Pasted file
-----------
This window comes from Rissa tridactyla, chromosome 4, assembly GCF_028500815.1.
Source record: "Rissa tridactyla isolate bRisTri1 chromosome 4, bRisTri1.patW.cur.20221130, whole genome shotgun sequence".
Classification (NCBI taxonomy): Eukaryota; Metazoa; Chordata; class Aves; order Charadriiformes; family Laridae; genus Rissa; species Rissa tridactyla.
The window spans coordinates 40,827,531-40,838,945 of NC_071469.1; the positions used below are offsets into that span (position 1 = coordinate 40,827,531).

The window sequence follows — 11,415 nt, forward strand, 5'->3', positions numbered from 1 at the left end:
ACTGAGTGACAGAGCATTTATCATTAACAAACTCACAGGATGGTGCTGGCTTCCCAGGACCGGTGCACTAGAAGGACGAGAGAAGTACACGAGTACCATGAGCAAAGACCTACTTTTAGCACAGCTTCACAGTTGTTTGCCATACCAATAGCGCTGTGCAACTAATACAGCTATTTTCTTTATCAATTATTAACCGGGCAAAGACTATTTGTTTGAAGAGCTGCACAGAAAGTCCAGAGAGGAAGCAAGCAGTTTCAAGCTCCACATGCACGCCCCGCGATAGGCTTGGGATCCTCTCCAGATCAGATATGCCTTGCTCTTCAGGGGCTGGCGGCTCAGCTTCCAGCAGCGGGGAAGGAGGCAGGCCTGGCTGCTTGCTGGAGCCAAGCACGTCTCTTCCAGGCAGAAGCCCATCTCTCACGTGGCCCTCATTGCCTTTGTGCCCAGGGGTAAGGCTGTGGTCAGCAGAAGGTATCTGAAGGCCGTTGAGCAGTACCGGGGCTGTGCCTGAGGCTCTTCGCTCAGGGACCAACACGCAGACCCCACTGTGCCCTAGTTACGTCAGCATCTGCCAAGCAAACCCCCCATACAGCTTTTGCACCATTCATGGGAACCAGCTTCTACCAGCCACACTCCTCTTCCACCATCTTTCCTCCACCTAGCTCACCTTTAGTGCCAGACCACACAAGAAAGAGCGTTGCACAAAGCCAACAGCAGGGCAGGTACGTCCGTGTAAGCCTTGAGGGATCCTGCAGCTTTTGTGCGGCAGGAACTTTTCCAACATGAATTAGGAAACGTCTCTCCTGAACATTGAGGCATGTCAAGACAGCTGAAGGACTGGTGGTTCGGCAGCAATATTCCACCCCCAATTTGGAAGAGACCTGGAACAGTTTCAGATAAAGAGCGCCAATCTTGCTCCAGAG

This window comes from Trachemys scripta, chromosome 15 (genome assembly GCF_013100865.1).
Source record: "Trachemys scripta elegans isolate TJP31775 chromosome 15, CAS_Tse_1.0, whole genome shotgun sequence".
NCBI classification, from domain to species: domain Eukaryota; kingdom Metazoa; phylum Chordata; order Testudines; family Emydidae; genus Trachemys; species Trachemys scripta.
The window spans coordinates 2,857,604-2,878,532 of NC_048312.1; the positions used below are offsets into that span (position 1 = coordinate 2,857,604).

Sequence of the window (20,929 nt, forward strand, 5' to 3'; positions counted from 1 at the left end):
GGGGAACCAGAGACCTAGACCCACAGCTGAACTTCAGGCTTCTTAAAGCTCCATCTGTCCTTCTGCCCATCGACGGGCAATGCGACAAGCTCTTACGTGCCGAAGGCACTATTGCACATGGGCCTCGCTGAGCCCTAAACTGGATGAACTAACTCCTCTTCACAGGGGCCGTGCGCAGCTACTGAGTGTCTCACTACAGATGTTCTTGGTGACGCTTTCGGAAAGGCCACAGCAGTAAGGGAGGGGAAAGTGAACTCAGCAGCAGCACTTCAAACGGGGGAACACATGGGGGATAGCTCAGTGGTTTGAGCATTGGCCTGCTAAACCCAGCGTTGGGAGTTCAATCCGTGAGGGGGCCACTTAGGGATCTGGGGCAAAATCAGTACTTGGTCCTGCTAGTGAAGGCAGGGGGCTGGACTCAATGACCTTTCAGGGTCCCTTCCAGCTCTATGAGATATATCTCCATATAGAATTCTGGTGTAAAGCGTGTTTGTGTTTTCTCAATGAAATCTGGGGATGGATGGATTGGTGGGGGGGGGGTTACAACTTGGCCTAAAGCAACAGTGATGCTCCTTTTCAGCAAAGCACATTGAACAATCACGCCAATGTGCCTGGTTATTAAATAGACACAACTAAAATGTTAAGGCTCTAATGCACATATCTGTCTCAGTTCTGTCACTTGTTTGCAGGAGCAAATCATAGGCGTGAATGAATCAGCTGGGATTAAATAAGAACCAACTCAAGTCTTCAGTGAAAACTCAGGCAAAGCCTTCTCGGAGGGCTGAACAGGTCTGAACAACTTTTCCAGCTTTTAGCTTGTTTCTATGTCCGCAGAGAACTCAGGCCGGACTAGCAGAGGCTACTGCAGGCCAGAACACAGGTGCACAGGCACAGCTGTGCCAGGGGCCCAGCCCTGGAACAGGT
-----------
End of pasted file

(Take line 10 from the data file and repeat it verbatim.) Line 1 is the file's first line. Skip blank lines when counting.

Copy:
The window spans coordinates 2,857,604-2,878,532 of NC_048312.1; the positions used below are offsets into that span (position 1 = coordinate 2,857,604).